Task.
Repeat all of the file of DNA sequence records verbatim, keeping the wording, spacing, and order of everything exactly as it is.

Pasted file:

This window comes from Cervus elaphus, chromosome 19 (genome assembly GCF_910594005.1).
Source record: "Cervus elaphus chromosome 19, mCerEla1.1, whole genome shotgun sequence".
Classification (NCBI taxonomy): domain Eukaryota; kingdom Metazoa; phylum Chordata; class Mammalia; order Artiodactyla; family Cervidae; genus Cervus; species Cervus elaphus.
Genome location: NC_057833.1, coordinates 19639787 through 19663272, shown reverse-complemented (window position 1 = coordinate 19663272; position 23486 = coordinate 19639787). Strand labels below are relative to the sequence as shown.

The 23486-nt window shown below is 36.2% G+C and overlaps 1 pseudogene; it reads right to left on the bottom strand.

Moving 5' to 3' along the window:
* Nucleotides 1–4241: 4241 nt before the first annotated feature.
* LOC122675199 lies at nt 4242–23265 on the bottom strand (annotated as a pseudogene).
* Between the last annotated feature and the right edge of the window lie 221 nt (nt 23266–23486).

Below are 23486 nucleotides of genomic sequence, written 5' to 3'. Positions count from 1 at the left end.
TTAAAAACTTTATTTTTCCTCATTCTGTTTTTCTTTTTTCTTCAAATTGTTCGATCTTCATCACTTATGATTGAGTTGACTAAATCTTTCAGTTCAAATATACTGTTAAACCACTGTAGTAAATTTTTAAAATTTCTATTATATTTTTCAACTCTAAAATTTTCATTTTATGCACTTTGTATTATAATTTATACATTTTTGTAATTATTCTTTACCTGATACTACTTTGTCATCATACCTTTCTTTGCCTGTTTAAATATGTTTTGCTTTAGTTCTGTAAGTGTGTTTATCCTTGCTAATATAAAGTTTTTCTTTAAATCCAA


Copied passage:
This window comes from Cervus elaphus, chromosome 19 (genome assembly GCF_910594005.1).
Source record: "Cervus elaphus chromosome 19, mCerEla1.1, whole genome shotgun sequence".
Classification (NCBI taxonomy): domain Eukaryota; kingdom Metazoa; phylum Chordata; class Mammalia; order Artiodactyla; family Cervidae; genus Cervus; species Cervus elaphus.
Genome location: NC_057833.1, coordinates 19639787 through 19663272, shown reverse-complemented (window position 1 = coordinate 19663272; position 23486 = coordinate 19639787). Strand labels below are relative to the sequence as shown.

The 23486-nt window shown below is 36.2% G+C and overlaps 1 pseudogene; it reads right to left on the bottom strand.

Moving 5' to 3' along the window:
* Nucleotides 1–4241: 4241 nt before the first annotated feature.
* LOC122675199 lies at nt 4242–23265 on the bottom strand (annotated as a pseudogene).
* Between the last annotated feature and the right edge of the window lie 221 nt (nt 23266–23486).

Below are 23486 nucleotides of genomic sequence, written 5' to 3'. Positions count from 1 at the left end.
TTAAAAACTTTATTTTTCCTCATTCTGTTTTTCTTTTTTCTTCAAATTGTTCGATCTTCATCACTTATGATTGAGTTGACTAAATCTTTCAGTTCAAATATACTGTTAAACCACTGTAGTAAATTTTTAAAATTTCTATTATATTTTTCAACTCTAAAATTTTCATTTTATGCACTTTGTATTATAATTTATACATTTTTGTAATTATTCTTTACCTGATACTACTTTGTCATCATACCTTTCTTTGCCTGTTTAAATATGTTTTGCTTTAGTTCTGTAAGTGTGTTTATCCTTGCTAATATAAAGTTTTTCTTTAAATCCAA